12 December 2011

Change in the fishery #nlpoli

Ocean Choice International’s Martin Sullivan was the guest this week on CBC’s On Point. That’s a link to a CBC story that includes the whole program.

The most obvious point about Sullivan’s argument is that it is – essentially – simple and sensible.  The company needs to export fish in a form the market wants.  The company was losing money in the two plants it closed.

The second segment of the show was an interview with fisheries minister Darin King.  The most obvious thing about King’s comments is that he now  - i.e. after OCI announced closures - sounds like someone who understands the need for fundamental changes in the fishery.  That’s something no one has said before, including Premier Kathy Dunderdale and her remarks blaming the union for not accepting a mere 18 weeks of work. 

In the political panel, former Tory cabinet minister Shawn Skinner suggests that the MOU process fell apart and that now OCI has pushed things forward. No surprise there for anyone who has been paying attention, but for some people this will be a smack in the gob.

No surprise either that Lana Payne had nothing positive to offer in either her assessments of the situation or possible solutions.  Siobhan Coady was marginally better, suggesting that the correct role for the provincial government was to squeeze the processors to ensure people in this province got work in at-sea processing.  That’s really just continuing the approach that created the current mess in the fishery and it’s not surprising that Lana Payne could chime in and agree with the idea.

Ditto Coady’s suggestion that the provincial government should be assisting the companies with marketing. That might have been a possible option a couple of years ago, but no longer.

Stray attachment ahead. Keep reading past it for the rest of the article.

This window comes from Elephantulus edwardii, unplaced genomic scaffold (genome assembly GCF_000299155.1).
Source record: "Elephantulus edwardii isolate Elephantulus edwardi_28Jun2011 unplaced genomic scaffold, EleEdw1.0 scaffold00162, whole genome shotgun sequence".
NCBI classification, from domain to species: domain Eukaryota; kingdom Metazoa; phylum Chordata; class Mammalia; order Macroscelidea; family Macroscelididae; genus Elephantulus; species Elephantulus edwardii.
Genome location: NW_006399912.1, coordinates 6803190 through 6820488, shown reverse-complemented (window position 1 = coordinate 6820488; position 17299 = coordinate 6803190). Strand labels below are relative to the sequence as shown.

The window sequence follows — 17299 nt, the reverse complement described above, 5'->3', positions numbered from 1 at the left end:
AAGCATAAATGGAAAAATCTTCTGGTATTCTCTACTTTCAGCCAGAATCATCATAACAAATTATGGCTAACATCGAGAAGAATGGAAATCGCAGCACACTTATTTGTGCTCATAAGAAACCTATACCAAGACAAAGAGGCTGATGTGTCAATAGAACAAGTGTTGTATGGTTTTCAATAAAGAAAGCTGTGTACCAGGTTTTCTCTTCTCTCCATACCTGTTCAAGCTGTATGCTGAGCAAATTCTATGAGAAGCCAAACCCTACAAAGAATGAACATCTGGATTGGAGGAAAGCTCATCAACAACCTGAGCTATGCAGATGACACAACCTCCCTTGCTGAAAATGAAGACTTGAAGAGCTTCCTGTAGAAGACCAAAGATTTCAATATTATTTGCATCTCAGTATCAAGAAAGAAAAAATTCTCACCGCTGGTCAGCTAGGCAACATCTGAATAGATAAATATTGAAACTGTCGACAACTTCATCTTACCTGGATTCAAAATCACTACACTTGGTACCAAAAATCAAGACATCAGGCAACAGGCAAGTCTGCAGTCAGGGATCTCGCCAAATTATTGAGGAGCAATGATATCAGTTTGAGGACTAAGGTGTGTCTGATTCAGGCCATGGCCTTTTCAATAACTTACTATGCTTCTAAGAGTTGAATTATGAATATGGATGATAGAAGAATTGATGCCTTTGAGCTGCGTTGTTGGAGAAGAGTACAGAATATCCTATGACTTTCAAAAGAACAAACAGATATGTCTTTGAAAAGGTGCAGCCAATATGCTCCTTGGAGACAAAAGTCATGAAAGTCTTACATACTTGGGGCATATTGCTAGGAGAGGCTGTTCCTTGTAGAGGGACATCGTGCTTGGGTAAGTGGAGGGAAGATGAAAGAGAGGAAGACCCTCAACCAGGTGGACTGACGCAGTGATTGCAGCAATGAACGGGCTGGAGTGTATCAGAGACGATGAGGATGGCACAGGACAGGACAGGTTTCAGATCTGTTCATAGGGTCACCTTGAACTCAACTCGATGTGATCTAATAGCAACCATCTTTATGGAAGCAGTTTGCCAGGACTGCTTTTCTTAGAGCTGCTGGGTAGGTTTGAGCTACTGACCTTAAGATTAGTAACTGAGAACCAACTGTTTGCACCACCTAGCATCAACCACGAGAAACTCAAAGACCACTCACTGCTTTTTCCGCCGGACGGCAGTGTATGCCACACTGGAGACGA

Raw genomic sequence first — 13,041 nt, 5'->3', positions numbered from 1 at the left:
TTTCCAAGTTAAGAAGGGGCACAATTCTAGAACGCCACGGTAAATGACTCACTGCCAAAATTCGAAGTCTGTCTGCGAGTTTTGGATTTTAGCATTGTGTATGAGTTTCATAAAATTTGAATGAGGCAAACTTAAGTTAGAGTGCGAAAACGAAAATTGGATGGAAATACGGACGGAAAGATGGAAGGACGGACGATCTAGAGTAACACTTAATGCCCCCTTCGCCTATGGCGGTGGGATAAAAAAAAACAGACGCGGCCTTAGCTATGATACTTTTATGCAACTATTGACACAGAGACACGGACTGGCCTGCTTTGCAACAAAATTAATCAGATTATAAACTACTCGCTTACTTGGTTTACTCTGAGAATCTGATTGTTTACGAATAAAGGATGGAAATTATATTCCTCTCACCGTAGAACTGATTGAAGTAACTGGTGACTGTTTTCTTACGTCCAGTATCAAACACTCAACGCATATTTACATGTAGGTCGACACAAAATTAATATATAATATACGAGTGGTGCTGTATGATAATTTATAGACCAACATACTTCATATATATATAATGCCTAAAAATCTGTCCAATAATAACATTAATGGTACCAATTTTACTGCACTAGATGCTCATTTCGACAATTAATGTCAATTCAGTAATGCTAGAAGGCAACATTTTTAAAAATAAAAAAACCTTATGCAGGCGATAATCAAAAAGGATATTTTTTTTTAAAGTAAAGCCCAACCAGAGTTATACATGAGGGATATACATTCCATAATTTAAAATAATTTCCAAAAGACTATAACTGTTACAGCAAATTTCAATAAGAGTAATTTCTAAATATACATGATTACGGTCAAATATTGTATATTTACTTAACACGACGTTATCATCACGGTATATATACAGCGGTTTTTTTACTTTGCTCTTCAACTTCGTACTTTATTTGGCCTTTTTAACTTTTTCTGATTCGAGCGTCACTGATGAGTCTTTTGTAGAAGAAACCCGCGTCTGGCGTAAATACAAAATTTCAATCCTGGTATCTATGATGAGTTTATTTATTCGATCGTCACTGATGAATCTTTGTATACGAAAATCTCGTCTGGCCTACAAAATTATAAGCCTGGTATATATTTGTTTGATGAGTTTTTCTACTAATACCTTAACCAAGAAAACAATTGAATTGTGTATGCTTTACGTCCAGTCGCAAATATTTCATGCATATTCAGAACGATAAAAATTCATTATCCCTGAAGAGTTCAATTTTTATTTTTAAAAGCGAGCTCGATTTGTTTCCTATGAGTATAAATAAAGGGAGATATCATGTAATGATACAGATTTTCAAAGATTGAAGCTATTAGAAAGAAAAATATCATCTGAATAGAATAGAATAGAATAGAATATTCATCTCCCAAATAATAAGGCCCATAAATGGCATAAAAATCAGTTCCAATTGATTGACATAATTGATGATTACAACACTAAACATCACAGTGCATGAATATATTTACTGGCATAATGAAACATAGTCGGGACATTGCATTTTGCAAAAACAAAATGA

But to then have Payne and Coady suggest that the provincial government needs to get on with the restructuring process was bordering on the laughable.  They just don’t get it.

All you have to do is go back and listen to Skinner again:  the MOU is dead and the government and the union are left to play catch-up as the companies drive the restructuring agenda.  That’s the reality and both Coady and Payne are woefully out of touch.

When you’re done with that, flip over to a commentary by fisheries broadcast host John Furlong:

Change is always hard. Even 'good' change. When you buy a house or have a baby or get a new job. Change is still hard.

It's even harder in the fishery. If you ask most people in the fishery today how they would like the fishery of tomorrow to look, they'll say "like it was yesterday."

That's not the way it's going to be.

Heck, the fishery of today isn’t the fishery of yesterday as much as some people have been trying to pretend otherwise.

- srbp -

Related:  “Building the fishery of the future”, one of the 15 ideas series (June 2011)